Differencence Of Gender Segregation In High School

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The high school I attended was called Eastern Hills High School and was located in Fort Worth Texas. The area primarily contained students of middle and lower class. As far as race, about eighty percent of students were African American, ten percent were Hispanic, five percent were white, and the other five percent consisted of mixed races. Administration at my high school primarily consisted of women as they represented eighty percent of the staff. However, from high school, I also saw that the higher occupations were held by men. For example, all of those who worked in high offices such as the principal and vice-principal were men, while women occupied jobs such as teachers and counselors. This was consistent with what I experienced in primary …show more content…
Although small values were different for my high school, most of the values were consistent with each school. One primary difference, between my high school and others may have been that there was gender segregation displayed. Gender segregation is something you expect in elementary and middle school as dances, lines for lunch, and even selected classes were segregated. However, this is not something widely experienced in high school. And although gender segregation was not always displayed, for testing days, this was a different story. For my senior year of high school, when younger individuals would test, the school would separate seniors into groups of guys and groups of girls. We would then spend the whole day with just girls, if we were girls, or just guys, if we were guys, as we participated in rotations. It was one of the oddest displays for high school, especially since I was used to this system in elementary and middle school, but not high …show more content…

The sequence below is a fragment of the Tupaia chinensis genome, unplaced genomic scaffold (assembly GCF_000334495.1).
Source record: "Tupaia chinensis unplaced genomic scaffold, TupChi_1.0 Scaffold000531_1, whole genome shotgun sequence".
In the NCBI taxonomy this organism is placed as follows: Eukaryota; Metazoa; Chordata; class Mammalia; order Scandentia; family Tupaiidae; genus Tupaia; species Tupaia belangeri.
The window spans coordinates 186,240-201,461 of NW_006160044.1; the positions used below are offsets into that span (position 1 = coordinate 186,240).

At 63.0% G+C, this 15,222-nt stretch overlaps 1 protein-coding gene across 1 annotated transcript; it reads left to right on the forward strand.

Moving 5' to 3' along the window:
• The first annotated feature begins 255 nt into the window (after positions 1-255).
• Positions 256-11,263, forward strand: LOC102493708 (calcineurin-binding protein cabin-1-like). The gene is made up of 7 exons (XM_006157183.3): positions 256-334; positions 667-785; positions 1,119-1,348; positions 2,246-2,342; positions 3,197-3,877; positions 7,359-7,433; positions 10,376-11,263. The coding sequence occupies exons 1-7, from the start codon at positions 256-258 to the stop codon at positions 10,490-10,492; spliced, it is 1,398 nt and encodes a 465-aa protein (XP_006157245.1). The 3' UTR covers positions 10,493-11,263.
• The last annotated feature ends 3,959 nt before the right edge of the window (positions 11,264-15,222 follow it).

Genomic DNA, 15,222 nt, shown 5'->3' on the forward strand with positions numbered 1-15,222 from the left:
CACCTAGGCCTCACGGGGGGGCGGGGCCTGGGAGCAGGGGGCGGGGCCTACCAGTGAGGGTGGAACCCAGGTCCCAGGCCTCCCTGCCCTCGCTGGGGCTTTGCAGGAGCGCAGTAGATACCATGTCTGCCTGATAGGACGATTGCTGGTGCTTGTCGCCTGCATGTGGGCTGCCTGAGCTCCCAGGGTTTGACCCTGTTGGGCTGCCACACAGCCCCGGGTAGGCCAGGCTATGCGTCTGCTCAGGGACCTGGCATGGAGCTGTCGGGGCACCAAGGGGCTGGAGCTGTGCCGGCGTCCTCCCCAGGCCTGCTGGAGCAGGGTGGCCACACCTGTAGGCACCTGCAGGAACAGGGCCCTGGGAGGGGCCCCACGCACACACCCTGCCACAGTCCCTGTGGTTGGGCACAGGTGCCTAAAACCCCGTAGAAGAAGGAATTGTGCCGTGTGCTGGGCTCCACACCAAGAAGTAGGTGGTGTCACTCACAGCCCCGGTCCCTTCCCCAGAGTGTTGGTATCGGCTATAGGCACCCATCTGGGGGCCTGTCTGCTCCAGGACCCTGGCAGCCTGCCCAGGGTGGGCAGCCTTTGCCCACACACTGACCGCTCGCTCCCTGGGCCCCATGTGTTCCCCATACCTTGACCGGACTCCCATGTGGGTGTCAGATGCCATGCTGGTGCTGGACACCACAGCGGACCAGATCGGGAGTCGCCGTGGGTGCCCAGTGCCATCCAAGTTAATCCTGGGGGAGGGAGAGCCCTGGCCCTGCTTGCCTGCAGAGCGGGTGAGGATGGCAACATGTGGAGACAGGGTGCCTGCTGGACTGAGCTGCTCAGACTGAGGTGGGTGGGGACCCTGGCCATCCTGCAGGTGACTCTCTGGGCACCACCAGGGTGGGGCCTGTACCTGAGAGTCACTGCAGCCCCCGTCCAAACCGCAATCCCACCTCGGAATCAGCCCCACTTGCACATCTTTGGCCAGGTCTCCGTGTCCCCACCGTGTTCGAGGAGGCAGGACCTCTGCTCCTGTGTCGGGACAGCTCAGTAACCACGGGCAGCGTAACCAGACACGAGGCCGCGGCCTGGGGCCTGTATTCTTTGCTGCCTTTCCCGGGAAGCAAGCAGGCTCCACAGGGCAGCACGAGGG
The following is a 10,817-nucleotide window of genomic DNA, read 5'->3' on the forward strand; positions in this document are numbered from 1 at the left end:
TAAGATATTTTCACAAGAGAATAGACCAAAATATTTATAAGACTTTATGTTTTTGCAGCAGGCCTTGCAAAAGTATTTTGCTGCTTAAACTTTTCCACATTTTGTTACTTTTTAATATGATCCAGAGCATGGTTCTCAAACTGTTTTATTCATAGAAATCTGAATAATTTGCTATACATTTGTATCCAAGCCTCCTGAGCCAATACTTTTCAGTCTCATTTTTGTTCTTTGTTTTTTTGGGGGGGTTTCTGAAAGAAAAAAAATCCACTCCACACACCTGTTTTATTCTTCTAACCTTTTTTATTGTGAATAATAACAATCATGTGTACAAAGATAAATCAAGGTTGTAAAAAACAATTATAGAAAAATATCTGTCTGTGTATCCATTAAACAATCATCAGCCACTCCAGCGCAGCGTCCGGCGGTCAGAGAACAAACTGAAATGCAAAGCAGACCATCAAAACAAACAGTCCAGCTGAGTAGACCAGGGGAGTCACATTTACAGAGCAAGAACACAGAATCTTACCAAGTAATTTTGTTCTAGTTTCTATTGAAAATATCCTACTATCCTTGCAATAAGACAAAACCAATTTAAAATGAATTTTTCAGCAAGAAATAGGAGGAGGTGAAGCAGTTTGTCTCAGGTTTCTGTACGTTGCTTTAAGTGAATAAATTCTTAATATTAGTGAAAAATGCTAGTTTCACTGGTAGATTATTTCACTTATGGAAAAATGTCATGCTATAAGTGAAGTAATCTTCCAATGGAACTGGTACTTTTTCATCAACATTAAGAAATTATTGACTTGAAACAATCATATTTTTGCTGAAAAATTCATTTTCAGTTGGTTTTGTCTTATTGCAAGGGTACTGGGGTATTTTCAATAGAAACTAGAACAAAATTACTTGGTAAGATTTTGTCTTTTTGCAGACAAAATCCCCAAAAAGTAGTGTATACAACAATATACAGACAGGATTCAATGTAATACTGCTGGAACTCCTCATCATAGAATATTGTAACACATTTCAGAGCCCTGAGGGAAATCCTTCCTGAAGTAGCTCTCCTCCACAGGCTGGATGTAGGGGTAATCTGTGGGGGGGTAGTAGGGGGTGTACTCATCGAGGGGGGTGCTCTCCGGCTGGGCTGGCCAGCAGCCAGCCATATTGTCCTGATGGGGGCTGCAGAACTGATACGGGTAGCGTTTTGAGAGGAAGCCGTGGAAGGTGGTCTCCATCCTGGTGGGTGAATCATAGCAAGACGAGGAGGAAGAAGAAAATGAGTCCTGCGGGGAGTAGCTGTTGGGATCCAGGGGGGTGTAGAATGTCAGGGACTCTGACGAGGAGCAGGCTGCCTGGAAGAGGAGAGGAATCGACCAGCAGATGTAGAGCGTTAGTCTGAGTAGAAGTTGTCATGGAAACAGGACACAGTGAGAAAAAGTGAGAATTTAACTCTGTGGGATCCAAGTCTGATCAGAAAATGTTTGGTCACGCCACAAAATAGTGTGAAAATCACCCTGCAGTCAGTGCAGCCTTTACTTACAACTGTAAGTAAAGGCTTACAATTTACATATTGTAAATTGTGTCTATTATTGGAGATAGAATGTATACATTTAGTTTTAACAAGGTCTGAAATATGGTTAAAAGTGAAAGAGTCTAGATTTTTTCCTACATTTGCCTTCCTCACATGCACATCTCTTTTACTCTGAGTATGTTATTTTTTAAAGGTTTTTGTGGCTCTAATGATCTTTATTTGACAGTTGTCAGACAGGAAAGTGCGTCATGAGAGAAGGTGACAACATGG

One included me as I first arrived at Eastern Hills. When I began high school, I came from a background of being average. I wanted to change this by excelling in all of my classes. I did this through constantly studying and maintaining a 4.0 all throughout high school and graduating as the salutatorian. However, when I began to do this, I saw a new expectation that was enforced through my peers. My peers began to label me, and any other girl who would display their intelligence, as things such as a teachers pet; a know it all; and worst of all stuck up. Here, it was expected by peers and it was inexplicitly expressed that women should not dominate in academics. Another example of gender expectations was with a young man who wanted to try out for the cheerleading team. Although his sexual orientation was not different from any other guy at the school, he was labeled things such as gay or a fag all because he had a passion to dance. This was another gender expectation of men not liking to dance, and that man couldn’t participate in “women” athletics. Through the labels place on me and to the male cheerleader at my school, we experienced this concept of gender policing. These were the consequences of not following gender

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